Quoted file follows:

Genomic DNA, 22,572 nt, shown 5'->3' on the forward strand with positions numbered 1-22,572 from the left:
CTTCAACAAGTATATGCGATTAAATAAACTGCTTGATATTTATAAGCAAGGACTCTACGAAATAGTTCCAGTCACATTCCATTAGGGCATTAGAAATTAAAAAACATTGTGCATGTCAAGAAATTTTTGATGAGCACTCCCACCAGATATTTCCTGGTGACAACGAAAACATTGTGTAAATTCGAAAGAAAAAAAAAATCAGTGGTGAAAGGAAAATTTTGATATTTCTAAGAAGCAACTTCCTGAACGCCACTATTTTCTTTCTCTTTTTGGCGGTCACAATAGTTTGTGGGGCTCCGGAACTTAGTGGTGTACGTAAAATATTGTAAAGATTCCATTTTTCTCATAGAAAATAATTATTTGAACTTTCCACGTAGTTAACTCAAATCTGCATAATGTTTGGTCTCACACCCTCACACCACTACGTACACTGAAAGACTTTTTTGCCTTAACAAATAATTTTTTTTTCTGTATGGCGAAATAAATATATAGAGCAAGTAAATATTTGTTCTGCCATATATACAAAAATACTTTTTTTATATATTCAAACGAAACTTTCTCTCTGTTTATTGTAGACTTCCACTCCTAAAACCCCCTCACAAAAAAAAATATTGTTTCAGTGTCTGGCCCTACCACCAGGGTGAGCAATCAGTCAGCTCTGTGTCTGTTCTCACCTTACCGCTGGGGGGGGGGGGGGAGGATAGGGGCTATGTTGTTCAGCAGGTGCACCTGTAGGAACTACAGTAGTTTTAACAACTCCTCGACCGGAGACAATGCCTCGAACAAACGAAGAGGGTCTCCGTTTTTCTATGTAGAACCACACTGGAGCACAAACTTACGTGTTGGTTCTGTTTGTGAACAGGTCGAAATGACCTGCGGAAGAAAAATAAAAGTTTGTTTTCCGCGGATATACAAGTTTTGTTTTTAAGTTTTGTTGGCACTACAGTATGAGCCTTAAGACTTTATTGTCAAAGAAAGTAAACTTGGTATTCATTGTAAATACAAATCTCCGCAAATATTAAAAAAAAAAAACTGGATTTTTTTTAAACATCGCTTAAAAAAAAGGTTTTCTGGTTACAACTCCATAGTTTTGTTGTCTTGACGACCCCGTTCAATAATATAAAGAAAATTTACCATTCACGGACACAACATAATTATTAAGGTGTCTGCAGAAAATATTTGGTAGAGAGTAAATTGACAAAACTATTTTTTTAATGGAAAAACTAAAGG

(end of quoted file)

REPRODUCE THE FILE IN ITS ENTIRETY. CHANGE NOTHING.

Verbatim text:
Genomic DNA, 22,572 nt, shown 5'->3' on the forward strand with positions numbered 1-22,572 from the left:
CTTCAACAAGTATATGCGATTAAATAAACTGCTTGATATTTATAAGCAAGGACTCTACGAAATAGTTCCAGTCACATTCCATTAGGGCATTAGAAATTAAAAAACATTGTGCATGTCAAGAAATTTTTGATGAGCACTCCCACCAGATATTTCCTGGTGACAACGAAAACATTGTGTAAATTCGAAAGAAAAAAAAAATCAGTGGTGAAAGGAAAATTTTGATATTTCTAAGAAGCAACTTCCTGAACGCCACTATTTTCTTTCTCTTTTTGGCGGTCACAATAGTTTGTGGGGCTCCGGAACTTAGTGGTGTACGTAAAATATTGTAAAGATTCCATTTTTCTCATAGAAAATAATTATTTGAACTTTCCACGTAGTTAACTCAAATCTGCATAATGTTTGGTCTCACACCCTCACACCACTACGTACACTGAAAGACTTTTTTGCCTTAACAAATAATTTTTTTTTCTGTATGGCGAAATAAATATATAGAGCAAGTAAATATTTGTTCTGCCATATATACAAAAATACTTTTTTTATATATTCAAACGAAACTTTCTCTCTGTTTATTGTAGACTTCCACTCCTAAAACCCCCTCACAAAAAAAAATATTGTTTCAGTGTCTGGCCCTACCACCAGGGTGAGCAATCAGTCAGCTCTGTGTCTGTTCTCACCTTACCGCTGGGGGGGGGGGGGGAGGATAGGGGCTATGTTGTTCAGCAGGTGCACCTGTAGGAACTACAGTAGTTTTAACAACTCCTCGACCGGAGACAATGCCTCGAACAAACGAAGAGGGTCTCCGTTTTTCTATGTAGAACCACACTGGAGCACAAACTTACGTGTTGGTTCTGTTTGTGAACAGGTCGAAATGACCTGCGGAAGAAAAATAAAAGTTTGTTTTCCGCGGATATACAAGTTTTGTTTTTAAGTTTTGTTGGCACTACAGTATGAGCCTTAAGACTTTATTGTCAAAGAAAGTAAACTTGGTATTCATTGTAAATACAAATCTCCGCAAATATTAAAAAAAAAAAACTGGATTTTTTTTAAACATCGCTTAAAAAAAAGGTTTTCTGGTTACAACTCCATAGTTTTGTTGTCTTGACGACCCCGTTCAATAATATAAAGAAAATTTACCATTCACGGACACAACATAATTATTAAGGTGTCTGCAGAAAATATTTGGTAGAGAGTAAATTGACAAAACTATTTTTTTAATGGAAAAACTAAAGG